We do two things in lecture to prepare for this exercise. First, we explain the basics of Huffman codes. This is a topic we include fairly early in the course to show students an example of an interesting algorithm and to get them thinking about issues of data representation. When we present Huffman codes, they know very little about Java programming. They don't implement any part of the algorithm early in the course. They just solve homework problems drawing Huffman trees on paper to compress short text messages.
In lecture, after the students complete step 2 of the project, we point out how many bits it takes to encode even a relatively small image and ask if they can see any way to reduce the number of bits required. With a bit of luck, some of them remember Huffman codes and suggest applying them to images. Unfortunately, the naive scheme does not work very well. The distribution of brightness values in most images is too uniform for Huffman codes to be efficient. Using the program they completed for week 2, however, we can demonstrate an effective alternative. If you examine the histogram of an image produced by computing the difference between an image and a "block averaged" version of the same image, the distribution is far from uniform. Huffman coding this difference image can be quite effective. Thus, we propose the following scheme for compressing images. Compute a 4x4 block average of the original. This image should take about 1/16th as many bits as the original. Compute the difference between the original and the block average. Huffman coding the difference image often gives 50% compression. Together, the differences and the block averages encode all of the original information at a fraction of the original size.
For the lab, we then give them a handout describing several other such schemes and ask them to measure the effectiveness of these schemes on a collection of sample images. Some of the schemes are lossy, so this involves both measuring compression ratios and subjectively evaluating image quality.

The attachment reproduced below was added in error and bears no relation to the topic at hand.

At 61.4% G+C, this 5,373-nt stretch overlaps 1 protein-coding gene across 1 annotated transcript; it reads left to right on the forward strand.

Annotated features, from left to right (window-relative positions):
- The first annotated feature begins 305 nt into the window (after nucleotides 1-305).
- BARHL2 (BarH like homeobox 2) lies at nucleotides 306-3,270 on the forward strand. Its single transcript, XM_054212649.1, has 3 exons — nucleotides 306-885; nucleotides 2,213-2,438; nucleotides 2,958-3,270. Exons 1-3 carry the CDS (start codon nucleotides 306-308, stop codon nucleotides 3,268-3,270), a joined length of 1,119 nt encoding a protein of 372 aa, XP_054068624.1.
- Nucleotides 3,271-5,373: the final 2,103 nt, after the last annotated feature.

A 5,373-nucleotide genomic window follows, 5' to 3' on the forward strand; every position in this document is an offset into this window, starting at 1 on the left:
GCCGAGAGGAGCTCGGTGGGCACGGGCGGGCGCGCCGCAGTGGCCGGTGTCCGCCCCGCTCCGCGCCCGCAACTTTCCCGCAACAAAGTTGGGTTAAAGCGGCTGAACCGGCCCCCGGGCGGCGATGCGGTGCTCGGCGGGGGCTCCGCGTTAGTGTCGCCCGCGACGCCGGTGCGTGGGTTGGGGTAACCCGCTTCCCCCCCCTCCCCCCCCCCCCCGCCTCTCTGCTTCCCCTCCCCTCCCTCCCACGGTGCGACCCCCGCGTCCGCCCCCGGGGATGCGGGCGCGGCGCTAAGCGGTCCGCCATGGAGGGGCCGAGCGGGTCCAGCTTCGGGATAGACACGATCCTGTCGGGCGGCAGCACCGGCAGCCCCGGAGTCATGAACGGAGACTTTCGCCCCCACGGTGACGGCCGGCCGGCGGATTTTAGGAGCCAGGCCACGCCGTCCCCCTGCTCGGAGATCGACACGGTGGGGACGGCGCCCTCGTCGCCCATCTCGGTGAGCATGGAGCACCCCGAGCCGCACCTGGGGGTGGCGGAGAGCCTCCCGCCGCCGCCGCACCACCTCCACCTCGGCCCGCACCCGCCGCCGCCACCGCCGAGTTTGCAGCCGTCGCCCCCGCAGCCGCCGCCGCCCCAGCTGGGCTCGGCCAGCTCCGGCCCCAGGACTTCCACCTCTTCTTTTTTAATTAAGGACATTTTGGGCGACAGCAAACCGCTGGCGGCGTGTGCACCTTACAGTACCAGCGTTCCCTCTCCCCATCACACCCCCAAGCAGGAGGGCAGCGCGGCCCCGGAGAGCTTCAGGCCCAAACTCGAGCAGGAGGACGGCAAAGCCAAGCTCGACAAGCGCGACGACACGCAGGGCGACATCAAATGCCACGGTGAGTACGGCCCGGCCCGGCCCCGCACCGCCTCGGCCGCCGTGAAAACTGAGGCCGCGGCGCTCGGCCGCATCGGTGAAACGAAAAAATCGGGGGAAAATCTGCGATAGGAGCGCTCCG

A snapshot of the interface for the program they write is shown below.
The image loaded on the left side of the main window is the image to be compressed. The menu in the lower right corner of the window is used to select the scheme to be applied, "Waterfall" in this case. All of the schemes are described in the lab handout for the third week of this project.
When the user presses the "-->> Compress -->> Uncompress" button, the scheme selected is applied to the image, a new window like that shown on the left below the main window is displayed showing the revised representation of the image, and the result of undoing the transformation is displayed on the right side of the main window. If one then presses the "Show Histogram" button in the window displaying the revised representation, the program displays histograms of the red, green and blue brightness components along with a figure for the number of bits per pixel required to store this representation using a Huffman code.
Implementing this program requires implementing interesting algorithms involving both single and two dimensional arrays. This includes implementing part of Huffman's algorithm. Surprisingly, the part of Huffman's algorithm that the students implement does not involve any tree data structures. Instead, it has a great deal in common with selection sort. In the standard description of Huffman coding, one builds larger and larger trees by repeatedly combining the two trees corresponding to the smallest occurrence counts or occurrence frequencies. If all one wants to do is determine how many bits are required to encode a message rather than actually determining the exact form of the encode message, keeping track of the trees becomes unnecessary. As a result, the algorithm the students implement (following the description in the handout) involve repeatedly replacing the two smallest numbers in a list with their sum.